Characterization of the Microenvironment of Ti Active Sites
The microenvironment of Ti active sites was investigated via UV-Vis, FT-IR, and XPS spectra. As shown in Figure 6, Ti-MWW-AM displayed a main absorption band at 260 nm attributed to the extra-framework six-coordinated Ti species, together with a shoulder band at 220 nm, attributed to the framework TiO4 species. Both Ti-MWW-AT and Ti-MWW showed an absorption band at 220 nm attributed to TiO4 species, indicating that the extra-framework TiO6 species could be completely removed by the acid treatment. Besides the main band at 220 nm, R-Ti-MWW-PI also displayed a relatively weak shoulder band at 280 nm attributed to PI-coordinated Ti species, which was different from Ti-MWW-AT. After calcination, the weak absorption peak at 280 nm nearly disappeared for R-Ti-MWW-PI-cal. Moreover, the minor bands around 320–330 nm in the spectra of R-Ti-MWW-PI and R-Ti-MWW-PI-cal were attributed to TiO2 anatase formed through the aggregation of neighboring surface Ti species (Jarian et al., 2011). Therefore, the highest activity in the CPE epoxidation reaction when R-Ti-MWW-PI was used as the catalyst may be closely related to the coordination state of the Ti active sites.
Figure 6. UV-visible diffuse reflectance spectra of Ti-MWW-AM (a), Ti-MWW-AT (b), Ti-MWW (c), R-Ti-MWW-PI (d), and R-Ti-MWW-PI-cal (e).
The characteristic 960-cm−1 band in the IR spectra is generally accepted as the proof for the framework TO4 species, although the accurate attribution is still a debate. However, the presence of physically adsorbed H2O in the zeolite framework with silanol groups also contributes to the 960-cm−1 band. Thus, the samples were evacuated at elevated temperature before the FT-IR measurement to remove H2O, which would also remove the occluded PI molecules. Only the FT-IR spectra of Ti-MWW and R-Ti-MWW-PI-cal without PI molecules were measured (Supplementary Figure 4), and both of them showed the characteristic band at 960 cm−1, indicating the presence of framework TiO4 species.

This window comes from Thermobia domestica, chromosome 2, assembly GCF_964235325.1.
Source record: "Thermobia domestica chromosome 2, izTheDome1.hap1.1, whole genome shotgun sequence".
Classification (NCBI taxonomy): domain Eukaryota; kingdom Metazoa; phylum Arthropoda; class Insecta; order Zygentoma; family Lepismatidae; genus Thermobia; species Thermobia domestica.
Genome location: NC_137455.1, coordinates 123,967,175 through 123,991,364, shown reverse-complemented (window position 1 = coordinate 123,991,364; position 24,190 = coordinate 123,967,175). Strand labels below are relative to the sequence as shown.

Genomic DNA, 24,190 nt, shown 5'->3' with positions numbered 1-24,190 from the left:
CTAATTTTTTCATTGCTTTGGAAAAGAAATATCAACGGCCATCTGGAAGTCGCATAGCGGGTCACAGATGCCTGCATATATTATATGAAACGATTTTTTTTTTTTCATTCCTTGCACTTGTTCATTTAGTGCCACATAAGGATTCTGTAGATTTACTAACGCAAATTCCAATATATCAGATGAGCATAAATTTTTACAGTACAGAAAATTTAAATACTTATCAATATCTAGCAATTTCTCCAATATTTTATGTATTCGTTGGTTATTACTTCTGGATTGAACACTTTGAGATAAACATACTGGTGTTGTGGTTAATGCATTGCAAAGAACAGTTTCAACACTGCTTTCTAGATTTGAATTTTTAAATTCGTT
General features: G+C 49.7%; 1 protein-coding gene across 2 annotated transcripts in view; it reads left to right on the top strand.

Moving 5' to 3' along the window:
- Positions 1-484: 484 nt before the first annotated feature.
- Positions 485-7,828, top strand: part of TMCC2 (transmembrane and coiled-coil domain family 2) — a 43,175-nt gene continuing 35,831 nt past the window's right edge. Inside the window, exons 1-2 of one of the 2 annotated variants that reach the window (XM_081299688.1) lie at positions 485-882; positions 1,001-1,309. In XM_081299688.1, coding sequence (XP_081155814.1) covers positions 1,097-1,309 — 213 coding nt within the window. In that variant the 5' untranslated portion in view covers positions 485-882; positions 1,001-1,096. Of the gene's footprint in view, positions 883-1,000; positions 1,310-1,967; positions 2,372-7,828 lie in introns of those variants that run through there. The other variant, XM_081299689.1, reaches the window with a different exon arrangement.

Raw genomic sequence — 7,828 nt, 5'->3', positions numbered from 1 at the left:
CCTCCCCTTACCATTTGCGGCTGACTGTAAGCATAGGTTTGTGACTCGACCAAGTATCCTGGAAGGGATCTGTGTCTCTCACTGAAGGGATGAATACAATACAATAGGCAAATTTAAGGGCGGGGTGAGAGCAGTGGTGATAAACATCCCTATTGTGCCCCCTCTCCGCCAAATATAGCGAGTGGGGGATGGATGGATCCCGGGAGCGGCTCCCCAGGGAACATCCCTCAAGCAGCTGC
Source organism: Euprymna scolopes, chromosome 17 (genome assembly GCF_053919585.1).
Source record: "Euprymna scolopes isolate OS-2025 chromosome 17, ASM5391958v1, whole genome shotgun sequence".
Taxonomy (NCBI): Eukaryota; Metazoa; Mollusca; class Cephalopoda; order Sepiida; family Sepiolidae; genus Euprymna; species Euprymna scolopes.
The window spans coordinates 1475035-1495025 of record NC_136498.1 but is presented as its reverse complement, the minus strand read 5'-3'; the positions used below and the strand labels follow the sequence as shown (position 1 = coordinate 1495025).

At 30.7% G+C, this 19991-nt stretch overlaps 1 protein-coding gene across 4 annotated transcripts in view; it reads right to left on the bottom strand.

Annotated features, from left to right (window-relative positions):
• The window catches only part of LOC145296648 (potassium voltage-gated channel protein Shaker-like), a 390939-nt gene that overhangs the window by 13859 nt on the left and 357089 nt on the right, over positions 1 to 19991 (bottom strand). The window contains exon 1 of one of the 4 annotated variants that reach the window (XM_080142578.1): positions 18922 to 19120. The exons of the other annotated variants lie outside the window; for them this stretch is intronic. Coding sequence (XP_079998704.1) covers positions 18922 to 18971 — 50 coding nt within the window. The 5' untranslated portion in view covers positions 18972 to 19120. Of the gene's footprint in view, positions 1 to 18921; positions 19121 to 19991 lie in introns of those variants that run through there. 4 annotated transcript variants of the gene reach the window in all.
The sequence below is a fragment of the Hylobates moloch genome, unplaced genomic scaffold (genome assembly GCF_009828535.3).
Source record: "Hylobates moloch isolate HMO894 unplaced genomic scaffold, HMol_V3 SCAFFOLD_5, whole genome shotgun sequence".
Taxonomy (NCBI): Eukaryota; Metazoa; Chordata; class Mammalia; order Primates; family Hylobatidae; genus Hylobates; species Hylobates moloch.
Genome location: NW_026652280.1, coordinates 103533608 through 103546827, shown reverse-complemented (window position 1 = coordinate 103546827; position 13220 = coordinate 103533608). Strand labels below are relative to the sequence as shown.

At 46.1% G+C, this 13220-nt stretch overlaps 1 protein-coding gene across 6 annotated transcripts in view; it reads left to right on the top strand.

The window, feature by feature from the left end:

In Ti 2p XPS spectra of Ti-MWW (Figure 7Ac), it exhibited the signals at 459.9 eV and 465.5 eV, which were attributed to Ti 2p3/2 and Ti 2p1/2, respectively. For Ti-MWW-AM (Figure 7Aa), the presence of extra-framework Ti species resulted in a lower binding energy of 458.2 and 463.9 eV. Moreover, the binding energy shifted to 459.5 and 465.3 eV for Ti-MWW-AT after the removal of extra-framework Ti species via acid treatment (Figure 7Ab). The PI treatment reduced the binding energy from 459.9 eV for Ti-MWW to 459.4 eV for R-Ti-MWW-PI (Figure 7Ad), indicating that the charge distribution of the Ti ions in R-Ti-MWW-PI became more negative. According to the previous report (Xu et al., 2015), the broad peak around 459.4 eV was associated with a new six-coordinated Ti species with the PI molecule as a ligand and another six-coordinated Ti species with two water ligands. Then, the removal of organic PI ligands leads to the increase in binding energy values to 459.8 eV, because the PI ligands were replaced by water molecules and some framework TiO4 species were also restored upon calcination (Figure 7Ae). Although both with PI molecules in the framework, Ti-MWW-AM and R-Ti-MWW-PI showed different Ti 2p XPS spectra, meaning different microenvironments of Ti active sites. The difference indicated that PI molecules in the Ti-MWW-AM structure did not coordinate with Ti active sites and only filled the pore channels. This was further improved by the N 1s XPS spectra. In the N 1s XPS spectra, Ti-MWW-AM, Ti-MWW-AT, and R-Ti-MWW-PI all showed a binding energy value of 401.7 eV. However, only R-Ti-MWW-PI showed a peak with binding energy of 399.2 eV with the area ratio of 19.1%, indicating that PI may coordinate with the Ti active sites by N atoms (Figure 7B). Therefore, the coordinated PI/Ti ratio was 0.66 according to the total PI and Ti amount calculated by CHN and ICP analysis.